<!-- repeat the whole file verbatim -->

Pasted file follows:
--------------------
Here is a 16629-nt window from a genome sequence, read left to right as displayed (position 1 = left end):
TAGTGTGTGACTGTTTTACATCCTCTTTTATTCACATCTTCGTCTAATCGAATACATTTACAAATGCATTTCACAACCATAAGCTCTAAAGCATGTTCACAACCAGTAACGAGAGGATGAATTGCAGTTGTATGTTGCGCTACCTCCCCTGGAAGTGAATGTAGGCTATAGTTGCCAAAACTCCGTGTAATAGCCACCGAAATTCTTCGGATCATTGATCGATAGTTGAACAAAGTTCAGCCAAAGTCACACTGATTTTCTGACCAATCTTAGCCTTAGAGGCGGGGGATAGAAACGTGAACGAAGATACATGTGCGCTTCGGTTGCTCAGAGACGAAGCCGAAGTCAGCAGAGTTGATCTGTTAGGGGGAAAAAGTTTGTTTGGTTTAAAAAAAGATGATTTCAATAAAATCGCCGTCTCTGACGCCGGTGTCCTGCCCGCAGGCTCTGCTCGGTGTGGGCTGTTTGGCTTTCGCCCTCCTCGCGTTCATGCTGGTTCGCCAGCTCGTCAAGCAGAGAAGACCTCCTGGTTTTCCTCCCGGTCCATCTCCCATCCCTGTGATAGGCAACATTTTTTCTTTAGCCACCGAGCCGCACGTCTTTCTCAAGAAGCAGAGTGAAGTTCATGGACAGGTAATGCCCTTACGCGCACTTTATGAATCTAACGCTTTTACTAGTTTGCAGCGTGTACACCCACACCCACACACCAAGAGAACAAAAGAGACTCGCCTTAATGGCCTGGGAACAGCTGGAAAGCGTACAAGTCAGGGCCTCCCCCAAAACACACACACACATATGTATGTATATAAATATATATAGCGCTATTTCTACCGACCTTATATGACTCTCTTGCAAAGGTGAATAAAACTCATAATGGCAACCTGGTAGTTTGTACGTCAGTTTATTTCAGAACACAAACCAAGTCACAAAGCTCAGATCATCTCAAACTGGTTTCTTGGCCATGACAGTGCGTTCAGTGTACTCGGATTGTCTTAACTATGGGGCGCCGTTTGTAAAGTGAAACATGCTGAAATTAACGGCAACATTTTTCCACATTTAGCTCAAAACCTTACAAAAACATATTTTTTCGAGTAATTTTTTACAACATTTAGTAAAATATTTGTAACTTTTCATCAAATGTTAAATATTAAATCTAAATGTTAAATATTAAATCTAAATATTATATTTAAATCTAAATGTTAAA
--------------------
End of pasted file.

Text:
Here is a 16629-nt window from a genome sequence, read left to right as displayed (position 1 = left end):
TAGTGTGTGACTGTTTTACATCCTCTTTTATTCACATCTTCGTCTAATCGAATACATTTACAAATGCATTTCACAACCATAAGCTCTAAAGCATGTTCACAACCAGTAACGAGAGGATGAATTGCAGTTGTATGTTGCGCTACCTCCCCTGGAAGTGAATGTAGGCTATAGTTGCCAAAACTCCGTGTAATAGCCACCGAAATTCTTCGGATCATTGATCGATAGTTGAACAAAGTTCAGCCAAAGTCACACTGATTTTCTGACCAATCTTAGCCTTAGAGGCGGGGGATAGAAACGTGAACGAAGATACATGTGCGCTTCGGTTGCTCAGAGACGAAGCCGAAGTCAGCAGAGTTGATCTGTTAGGGGGAAAAAGTTTGTTTGGTTTAAAAAAAGATGATTTCAATAAAATCGCCGTCTCTGACGCCGGTGTCCTGCCCGCAGGCTCTGCTCGGTGTGGGCTGTTTGGCTTTCGCCCTCCTCGCGTTCATGCTGGTTCGCCAGCTCGTCAAGCAGAGAAGACCTCCTGGTTTTCCTCCCGGTCCATCTCCCATCCCTGTGATAGGCAACATTTTTTCTTTAGCCACCGAGCCGCACGTCTTTCTCAAGAAGCAGAGTGAAGTTCATGGACAGGTAATGCCCTTACGCGCACTTTATGAATCTAACGCTTTTACTAGTTTGCAGCGTGTACACCCACACCCACACACCAAGAGAACAAAAGAGACTCGCCTTAATGGCCTGGGAACAGCTGGAAAGCGTACAAGTCAGGGCCTCCCCCAAAACACACACACACATATGTATGTATATAAATATATATAGCGCTATTTCTACCGACCTTATATGACTCTCTTGCAAAGGTGAATAAAACTCATAATGGCAACCTGGTAGTTTGTACGTCAGTTTATTTCAGAACACAAACCAAGTCACAAAGCTCAGATCATCTCAAACTGGTTTCTTGGCCATGACAGTGCGTTCAGTGTACTCGGATTGTCTTAACTATGGGGCGCCGTTTGTAAAGTGAAACATGCTGAAATTAACGGCAACATTTTTCCACATTTAGCTCAAAACCTTACAAAAACATATTTTTTCGAGTAATTTTTTACAACATTTAGTAAAATATTTGTAACTTTTCATCAAATGTTAAATATTAAATCTAAATGTTAAATATTAAATCTAAATATTATATTTAAATCTAAATGTTAAA